Brief Fact Summary. The litigation in this case stems from the diversion of streams previously flowing into Mono Lake by the Department of Water and Power for the City of Los Angeles. Four of the five streams, which flow into Mono Lake were diverted and the lake is diminished in size and has been impacted ecologically.
Synopsis of Rule of Law. The state has an affirmative duty to take into account the public trust in the planning and allocation of water resources, and to protect the public trust use whenever feasible.
And if any interpretation of the statute is reasonably possible which would not involve a destruction of the public use or an intention to terminate it in violation of the trust, the courts will give the statute such interpretation.View Full Point of Law
Issue. Is the lake subject to a public trust which invalidates Los Angeles’ use of the streams feeding the lake?
Held. The court ordered a study to be prepared to determine the impact of DWP’s diversion upon the public trust of Mono Lake.
The public trust doctrine holds that the sovereign (the state) owns all of the navigable waterways and the lands lying beneath them as trustee of a public trust for the benefit of the people. The court notes that the concept of public trust has been extended from applying to the shores of the ocean to the navigable waters and thus has been in conflict with the principle of right by priority of appropriation. The court herein attempts to integrate the two concepts.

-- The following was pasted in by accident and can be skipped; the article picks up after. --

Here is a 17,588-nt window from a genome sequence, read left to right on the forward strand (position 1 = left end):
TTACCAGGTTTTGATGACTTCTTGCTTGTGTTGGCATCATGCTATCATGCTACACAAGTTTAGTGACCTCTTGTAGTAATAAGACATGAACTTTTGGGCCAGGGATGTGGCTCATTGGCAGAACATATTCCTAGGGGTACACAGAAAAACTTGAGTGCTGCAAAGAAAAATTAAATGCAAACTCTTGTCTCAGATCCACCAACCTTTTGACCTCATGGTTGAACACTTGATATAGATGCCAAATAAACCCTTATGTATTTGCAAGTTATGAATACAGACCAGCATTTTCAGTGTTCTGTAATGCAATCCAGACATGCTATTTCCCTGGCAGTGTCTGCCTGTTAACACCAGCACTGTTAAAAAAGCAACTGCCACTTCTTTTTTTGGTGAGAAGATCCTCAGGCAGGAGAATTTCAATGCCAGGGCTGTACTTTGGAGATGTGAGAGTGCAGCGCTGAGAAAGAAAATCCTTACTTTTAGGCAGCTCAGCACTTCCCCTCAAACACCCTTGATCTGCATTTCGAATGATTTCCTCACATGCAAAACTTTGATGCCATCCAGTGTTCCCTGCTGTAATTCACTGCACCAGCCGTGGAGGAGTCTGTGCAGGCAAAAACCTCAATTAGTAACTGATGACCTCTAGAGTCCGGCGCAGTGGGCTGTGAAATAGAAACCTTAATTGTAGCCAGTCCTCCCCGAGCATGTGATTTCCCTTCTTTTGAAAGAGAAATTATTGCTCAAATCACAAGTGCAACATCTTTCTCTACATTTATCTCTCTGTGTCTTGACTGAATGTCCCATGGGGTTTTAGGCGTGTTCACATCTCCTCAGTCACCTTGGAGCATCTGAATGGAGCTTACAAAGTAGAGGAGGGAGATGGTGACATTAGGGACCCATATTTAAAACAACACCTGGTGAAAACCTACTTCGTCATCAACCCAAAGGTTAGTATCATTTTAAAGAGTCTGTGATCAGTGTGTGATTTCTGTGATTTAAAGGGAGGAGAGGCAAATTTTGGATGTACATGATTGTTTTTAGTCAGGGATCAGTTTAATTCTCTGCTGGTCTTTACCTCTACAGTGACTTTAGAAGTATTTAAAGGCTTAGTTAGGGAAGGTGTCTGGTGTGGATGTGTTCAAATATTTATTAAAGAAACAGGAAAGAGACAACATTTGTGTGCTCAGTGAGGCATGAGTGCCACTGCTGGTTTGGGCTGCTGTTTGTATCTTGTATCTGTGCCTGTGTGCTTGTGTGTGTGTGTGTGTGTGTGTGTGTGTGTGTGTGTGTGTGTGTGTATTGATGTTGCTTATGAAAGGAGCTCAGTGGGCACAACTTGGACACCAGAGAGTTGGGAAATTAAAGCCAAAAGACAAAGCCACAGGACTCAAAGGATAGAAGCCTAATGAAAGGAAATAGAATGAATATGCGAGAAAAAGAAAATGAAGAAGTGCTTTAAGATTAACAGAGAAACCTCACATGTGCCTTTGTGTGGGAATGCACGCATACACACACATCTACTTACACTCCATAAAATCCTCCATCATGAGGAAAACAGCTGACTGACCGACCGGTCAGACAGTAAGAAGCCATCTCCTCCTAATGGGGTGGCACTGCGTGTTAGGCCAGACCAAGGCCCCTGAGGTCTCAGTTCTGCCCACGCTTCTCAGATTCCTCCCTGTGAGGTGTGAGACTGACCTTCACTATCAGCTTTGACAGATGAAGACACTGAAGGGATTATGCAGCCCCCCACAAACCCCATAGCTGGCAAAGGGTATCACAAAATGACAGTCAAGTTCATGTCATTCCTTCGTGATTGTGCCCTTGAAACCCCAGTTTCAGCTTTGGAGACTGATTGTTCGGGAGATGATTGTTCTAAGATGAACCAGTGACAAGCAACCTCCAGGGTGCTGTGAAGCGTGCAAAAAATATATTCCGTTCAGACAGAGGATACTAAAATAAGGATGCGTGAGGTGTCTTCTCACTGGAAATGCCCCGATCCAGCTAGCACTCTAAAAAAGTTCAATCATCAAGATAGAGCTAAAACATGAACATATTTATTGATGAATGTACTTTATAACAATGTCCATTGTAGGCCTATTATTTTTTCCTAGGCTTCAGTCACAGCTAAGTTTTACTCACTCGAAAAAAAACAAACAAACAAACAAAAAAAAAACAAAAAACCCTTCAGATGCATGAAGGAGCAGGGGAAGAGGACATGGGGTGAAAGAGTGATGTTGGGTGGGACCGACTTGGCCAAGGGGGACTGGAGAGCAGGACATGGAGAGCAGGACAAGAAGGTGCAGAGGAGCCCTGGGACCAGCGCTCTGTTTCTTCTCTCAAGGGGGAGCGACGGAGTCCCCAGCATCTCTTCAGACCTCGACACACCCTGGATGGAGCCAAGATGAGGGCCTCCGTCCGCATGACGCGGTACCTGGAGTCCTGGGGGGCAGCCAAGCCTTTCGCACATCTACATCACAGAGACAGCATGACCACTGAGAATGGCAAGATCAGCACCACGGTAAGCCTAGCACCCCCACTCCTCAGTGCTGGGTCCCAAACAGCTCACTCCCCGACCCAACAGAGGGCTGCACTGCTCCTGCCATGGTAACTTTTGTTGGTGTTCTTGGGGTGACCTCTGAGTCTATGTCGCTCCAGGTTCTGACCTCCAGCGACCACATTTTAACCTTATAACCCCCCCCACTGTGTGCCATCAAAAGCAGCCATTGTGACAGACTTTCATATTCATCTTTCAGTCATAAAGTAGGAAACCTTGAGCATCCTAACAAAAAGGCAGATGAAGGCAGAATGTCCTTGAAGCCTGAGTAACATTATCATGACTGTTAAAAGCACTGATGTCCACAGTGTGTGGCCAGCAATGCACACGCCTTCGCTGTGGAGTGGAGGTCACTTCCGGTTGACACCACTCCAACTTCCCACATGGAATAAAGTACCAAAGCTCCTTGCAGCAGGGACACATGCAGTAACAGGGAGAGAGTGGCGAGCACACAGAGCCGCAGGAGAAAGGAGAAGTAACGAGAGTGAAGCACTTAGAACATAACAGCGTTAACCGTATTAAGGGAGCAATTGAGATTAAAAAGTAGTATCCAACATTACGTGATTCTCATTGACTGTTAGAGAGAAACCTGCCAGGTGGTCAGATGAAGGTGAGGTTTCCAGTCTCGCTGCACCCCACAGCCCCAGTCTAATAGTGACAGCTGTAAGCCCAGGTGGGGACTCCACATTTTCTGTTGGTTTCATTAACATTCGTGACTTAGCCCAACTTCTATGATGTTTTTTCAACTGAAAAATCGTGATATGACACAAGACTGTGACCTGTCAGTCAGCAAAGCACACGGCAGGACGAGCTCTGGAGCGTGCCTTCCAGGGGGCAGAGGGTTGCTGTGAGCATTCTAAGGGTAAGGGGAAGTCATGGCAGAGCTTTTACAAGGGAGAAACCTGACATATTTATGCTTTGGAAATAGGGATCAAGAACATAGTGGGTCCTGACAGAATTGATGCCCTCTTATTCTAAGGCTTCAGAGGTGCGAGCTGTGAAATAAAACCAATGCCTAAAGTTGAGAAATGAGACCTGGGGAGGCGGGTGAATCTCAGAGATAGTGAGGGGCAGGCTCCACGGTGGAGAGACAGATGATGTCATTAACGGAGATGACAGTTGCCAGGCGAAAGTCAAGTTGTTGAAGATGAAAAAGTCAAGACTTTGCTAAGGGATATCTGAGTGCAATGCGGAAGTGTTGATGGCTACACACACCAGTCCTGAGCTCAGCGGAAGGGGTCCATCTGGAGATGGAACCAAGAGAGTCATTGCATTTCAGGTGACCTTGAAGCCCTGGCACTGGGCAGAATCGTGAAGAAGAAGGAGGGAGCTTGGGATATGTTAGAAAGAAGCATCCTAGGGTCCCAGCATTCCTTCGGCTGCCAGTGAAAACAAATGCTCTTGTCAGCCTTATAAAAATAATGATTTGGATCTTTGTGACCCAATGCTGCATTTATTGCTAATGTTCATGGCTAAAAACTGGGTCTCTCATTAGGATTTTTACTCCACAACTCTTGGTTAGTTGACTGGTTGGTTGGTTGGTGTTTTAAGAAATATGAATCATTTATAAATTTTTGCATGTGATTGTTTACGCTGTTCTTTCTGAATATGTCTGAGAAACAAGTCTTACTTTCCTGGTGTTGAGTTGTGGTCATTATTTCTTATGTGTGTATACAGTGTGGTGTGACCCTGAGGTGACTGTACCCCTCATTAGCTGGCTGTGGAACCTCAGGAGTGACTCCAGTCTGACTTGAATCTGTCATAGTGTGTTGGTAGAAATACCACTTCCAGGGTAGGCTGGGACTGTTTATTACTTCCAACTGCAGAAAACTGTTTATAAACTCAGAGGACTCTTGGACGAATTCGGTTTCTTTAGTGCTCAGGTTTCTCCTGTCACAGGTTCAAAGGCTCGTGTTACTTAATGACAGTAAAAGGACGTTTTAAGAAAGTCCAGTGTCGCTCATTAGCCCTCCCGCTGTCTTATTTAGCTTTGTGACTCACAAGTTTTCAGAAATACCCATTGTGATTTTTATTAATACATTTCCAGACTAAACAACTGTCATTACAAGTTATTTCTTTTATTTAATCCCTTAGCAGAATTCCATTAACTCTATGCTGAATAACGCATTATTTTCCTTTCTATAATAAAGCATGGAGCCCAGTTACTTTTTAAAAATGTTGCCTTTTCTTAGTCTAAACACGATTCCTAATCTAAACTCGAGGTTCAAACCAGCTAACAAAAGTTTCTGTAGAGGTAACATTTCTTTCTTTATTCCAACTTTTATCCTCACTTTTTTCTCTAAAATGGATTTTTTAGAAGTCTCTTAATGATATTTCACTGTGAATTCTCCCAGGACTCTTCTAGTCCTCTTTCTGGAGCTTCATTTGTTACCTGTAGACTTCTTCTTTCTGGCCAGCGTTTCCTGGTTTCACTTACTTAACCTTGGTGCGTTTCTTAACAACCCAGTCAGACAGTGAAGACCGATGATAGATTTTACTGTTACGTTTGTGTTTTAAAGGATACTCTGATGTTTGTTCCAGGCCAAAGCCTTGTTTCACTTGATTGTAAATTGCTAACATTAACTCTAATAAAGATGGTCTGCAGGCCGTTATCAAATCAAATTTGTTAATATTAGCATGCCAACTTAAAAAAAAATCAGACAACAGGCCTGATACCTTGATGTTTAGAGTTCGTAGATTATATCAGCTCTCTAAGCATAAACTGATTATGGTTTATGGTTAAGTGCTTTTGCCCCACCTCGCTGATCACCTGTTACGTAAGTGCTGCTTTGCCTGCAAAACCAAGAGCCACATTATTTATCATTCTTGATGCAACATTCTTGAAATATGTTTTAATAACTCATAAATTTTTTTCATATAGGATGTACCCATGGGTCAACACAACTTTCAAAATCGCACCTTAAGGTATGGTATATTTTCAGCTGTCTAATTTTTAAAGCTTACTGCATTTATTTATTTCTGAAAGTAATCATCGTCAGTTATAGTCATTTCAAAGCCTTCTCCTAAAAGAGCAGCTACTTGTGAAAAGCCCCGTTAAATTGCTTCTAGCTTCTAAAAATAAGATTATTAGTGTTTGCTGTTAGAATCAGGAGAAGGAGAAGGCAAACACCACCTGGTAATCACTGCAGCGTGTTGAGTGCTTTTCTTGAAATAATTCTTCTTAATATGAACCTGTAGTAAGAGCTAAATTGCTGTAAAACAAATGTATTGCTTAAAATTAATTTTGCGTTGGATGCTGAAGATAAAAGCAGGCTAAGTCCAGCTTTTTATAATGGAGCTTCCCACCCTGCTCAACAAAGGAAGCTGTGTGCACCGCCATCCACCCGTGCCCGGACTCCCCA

The state retains continuing supervisory control over its navigable waters and the lands beneath those waters. The principle applies to rights in flowing waters as well as to rights in tidelands and lakeshores. The principle of public trust prevents any party from acquiring a vested right to appropriate water in a manner harmful to the interests protected by the public trust.
The legislature, acting through such agencies as the California Water Resources Board, has the power to grant usufructuary (usage) licenses that permit appropriation of water from streams and the usage of such water in another part of the state, even though this may unavoidably harm the trust uses at the source stream. The population and economy of California depend on the appropriation of vast quantities of water for uses unrelated to trust values.
The state has an affirmative duty to take into account the public trust in the planning and allocation of water resources, and to protect the public trust uses whenever feasible. The court ordered a study to be prepared to determine the impact of DWP’s diversion upon the public trust of Mono Lake.
Discussion. The court here was faced with a difficult position: how to properly reconcile the right by prior appropriation with the public trust doctrine. The court found that the public trust was not negated by a prior appropriation (even by the “public” or the state). However, the public trust could not automatically foreclose the right of DWP’s diversions.